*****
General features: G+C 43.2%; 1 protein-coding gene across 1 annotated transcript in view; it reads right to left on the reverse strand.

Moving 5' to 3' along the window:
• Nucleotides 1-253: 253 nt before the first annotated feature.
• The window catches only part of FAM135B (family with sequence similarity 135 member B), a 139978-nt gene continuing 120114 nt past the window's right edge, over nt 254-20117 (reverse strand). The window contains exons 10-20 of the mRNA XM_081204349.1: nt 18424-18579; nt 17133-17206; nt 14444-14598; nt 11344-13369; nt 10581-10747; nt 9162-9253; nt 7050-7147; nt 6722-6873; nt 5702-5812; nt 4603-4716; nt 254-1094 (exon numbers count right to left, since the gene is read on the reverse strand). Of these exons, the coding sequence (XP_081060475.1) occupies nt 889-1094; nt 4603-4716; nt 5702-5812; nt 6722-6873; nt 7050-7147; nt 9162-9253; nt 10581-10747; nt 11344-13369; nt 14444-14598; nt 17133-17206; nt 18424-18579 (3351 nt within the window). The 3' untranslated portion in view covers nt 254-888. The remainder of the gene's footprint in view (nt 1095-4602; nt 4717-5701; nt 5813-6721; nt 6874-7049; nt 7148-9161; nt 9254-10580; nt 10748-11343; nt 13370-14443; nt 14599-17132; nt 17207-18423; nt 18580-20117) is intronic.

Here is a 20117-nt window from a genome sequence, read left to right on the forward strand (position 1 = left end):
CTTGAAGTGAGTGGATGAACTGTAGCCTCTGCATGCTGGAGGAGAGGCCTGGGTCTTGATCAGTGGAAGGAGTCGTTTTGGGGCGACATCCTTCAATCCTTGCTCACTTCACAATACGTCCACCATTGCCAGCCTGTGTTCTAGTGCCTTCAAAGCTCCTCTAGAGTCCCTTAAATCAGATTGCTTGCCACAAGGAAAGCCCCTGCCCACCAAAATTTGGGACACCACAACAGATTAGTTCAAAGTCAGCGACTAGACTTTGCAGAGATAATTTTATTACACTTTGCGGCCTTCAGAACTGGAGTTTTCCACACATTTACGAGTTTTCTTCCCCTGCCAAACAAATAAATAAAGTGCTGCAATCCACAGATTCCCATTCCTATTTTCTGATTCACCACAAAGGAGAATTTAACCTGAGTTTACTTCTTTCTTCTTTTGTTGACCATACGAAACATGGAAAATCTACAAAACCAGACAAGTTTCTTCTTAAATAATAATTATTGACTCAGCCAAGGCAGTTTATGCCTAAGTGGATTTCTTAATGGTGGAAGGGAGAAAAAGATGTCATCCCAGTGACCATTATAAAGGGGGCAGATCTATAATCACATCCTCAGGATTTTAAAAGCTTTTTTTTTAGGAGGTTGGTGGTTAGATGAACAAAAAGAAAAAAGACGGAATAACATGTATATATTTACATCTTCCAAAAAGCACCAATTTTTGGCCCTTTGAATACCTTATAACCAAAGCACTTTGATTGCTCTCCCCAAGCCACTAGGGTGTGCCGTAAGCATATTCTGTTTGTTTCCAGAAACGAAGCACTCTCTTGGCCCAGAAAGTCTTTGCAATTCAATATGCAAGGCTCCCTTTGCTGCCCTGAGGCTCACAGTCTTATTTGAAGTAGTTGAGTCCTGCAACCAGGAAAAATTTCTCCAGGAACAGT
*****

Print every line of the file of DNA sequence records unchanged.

General features: G+C 43.2%; 1 protein-coding gene across 1 annotated transcript in view; it reads right to left on the reverse strand.

Moving 5' to 3' along the window:
• Nucleotides 1-253: 253 nt before the first annotated feature.
• The window catches only part of FAM135B (family with sequence similarity 135 member B), a 139978-nt gene continuing 120114 nt past the window's right edge, over nt 254-20117 (reverse strand). The window contains exons 10-20 of the mRNA XM_081204349.1: nt 18424-18579; nt 17133-17206; nt 14444-14598; nt 11344-13369; nt 10581-10747; nt 9162-9253; nt 7050-7147; nt 6722-6873; nt 5702-5812; nt 4603-4716; nt 254-1094 (exon numbers count right to left, since the gene is read on the reverse strand). Of these exons, the coding sequence (XP_081060475.1) occupies nt 889-1094; nt 4603-4716; nt 5702-5812; nt 6722-6873; nt 7050-7147; nt 9162-9253; nt 10581-10747; nt 11344-13369; nt 14444-14598; nt 17133-17206; nt 18424-18579 (3351 nt within the window). The 3' untranslated portion in view covers nt 254-888. The remainder of the gene's footprint in view (nt 1095-4602; nt 4717-5701; nt 5813-6721; nt 6874-7049; nt 7148-9161; nt 9254-10580; nt 10748-11343; nt 13370-14443; nt 14599-17132; nt 17207-18423; nt 18580-20117) is intronic.

Here is a 20117-nt window from a genome sequence, read left to right on the forward strand (position 1 = left end):
CTTGAAGTGAGTGGATGAACTGTAGCCTCTGCATGCTGGAGGAGAGGCCTGGGTCTTGATCAGTGGAAGGAGTCGTTTTGGGGCGACATCCTTCAATCCTTGCTCACTTCACAATACGTCCACCATTGCCAGCCTGTGTTCTAGTGCCTTCAAAGCTCCTCTAGAGTCCCTTAAATCAGATTGCTTGCCACAAGGAAAGCCCCTGCCCACCAAAATTTGGGACACCACAACAGATTAGTTCAAAGTCAGCGACTAGACTTTGCAGAGATAATTTTATTACACTTTGCGGCCTTCAGAACTGGAGTTTTCCACACATTTACGAGTTTTCTTCCCCTGCCAAACAAATAAATAAAGTGCTGCAATCCACAGATTCCCATTCCTATTTTCTGATTCACCACAAAGGAGAATTTAACCTGAGTTTACTTCTTTCTTCTTTTGTTGACCATACGAAACATGGAAAATCTACAAAACCAGACAAGTTTCTTCTTAAATAATAATTATTGACTCAGCCAAGGCAGTTTATGCCTAAGTGGATTTCTTAATGGTGGAAGGGAGAAAAAGATGTCATCCCAGTGACCATTATAAAGGGGGCAGATCTATAATCACATCCTCAGGATTTTAAAAGCTTTTTTTTTAGGAGGTTGGTGGTTAGATGAACAAAAAGAAAAAAGACGGAATAACATGTATATATTTACATCTTCCAAAAAGCACCAATTTTTGGCCCTTTGAATACCTTATAACCAAAGCACTTTGATTGCTCTCCCCAAGCCACTAGGGTGTGCCGTAAGCATATTCTGTTTGTTTCCAGAAACGAAGCACTCTCTTGGCCCAGAAAGTCTTTGCAATTCAATATGCAAGGCTCCCTTTGCTGCCCTGAGGCTCACAGTCTTATTTGAAGTAGTTGAGTCCTGCAACCAGGAAAAATTTCTCCAGGAACAGT